The team over at O’Shaughnessy Asset Management (OSAM) conducted a study of corporate stock buybacks going back to 1987 and the research shows that firms who engage in high conviction buyback programs (high conviction is defined as buyback programs where more than 5% of the shares outstanding for a company is purchased over a 12 month period) have a history of outperforming the broader market over time (registration required to download the report).
History shows that most buybacks executed by companies are low conviction (less than 5% in a given year), but that high conviction share repurchases typically take place when the stocks of the companies present more value (value in this case is defined as a value factor using the combination of price-to-sales, price-to-earnings, free cash flow-to-enterprise value, and EBITDA-to-enterprise value). The small number of firms who engage in high conviction buybacks (about 30% of all buybacks) can get overlooked as they get lumped in with all firms conducting buybacks.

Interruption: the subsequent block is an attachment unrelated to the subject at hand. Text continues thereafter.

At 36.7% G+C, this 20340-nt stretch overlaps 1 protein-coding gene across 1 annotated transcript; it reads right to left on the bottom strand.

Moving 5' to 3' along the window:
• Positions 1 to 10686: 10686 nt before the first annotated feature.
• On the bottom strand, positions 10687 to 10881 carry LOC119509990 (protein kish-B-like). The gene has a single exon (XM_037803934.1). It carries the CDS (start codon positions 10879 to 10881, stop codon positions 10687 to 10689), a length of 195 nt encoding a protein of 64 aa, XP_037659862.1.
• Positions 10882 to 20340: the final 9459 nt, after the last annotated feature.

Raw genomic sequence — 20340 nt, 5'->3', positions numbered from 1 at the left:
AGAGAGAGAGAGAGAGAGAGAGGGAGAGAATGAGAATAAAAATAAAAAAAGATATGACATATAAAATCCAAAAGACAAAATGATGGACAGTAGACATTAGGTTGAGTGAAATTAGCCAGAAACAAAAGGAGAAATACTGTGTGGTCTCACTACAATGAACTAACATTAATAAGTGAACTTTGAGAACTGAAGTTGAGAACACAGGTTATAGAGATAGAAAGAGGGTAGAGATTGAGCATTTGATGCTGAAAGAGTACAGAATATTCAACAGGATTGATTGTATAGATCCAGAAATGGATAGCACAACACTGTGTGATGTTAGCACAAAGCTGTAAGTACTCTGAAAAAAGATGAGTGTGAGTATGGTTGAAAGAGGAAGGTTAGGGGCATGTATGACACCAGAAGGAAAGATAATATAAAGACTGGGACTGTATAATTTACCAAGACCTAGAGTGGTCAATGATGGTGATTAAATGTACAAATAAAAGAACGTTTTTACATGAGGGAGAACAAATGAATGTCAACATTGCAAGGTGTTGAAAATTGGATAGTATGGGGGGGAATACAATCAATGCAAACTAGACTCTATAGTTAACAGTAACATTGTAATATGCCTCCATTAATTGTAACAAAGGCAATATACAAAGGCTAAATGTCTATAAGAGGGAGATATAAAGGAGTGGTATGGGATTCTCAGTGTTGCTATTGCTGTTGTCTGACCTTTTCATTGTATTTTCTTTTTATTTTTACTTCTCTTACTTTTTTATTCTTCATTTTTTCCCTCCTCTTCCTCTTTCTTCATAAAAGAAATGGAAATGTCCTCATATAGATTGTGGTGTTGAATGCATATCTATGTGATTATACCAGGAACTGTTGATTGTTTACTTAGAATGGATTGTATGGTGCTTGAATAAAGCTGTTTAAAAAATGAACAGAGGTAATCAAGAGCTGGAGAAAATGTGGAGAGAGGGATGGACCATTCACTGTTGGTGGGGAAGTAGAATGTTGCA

From a performance perspective, the data shows the stocks of high conviction buyback firms have gone on to outperform the broader market substantially and also more consistently. In summary, OSAM writes that “firms with high conviction have tended to buy back shares at much cheaper relative valuations than others. In turn, these high conviction firms have gone on to outperform the broader market by large margins, on average, and have done so consistently since 1987”.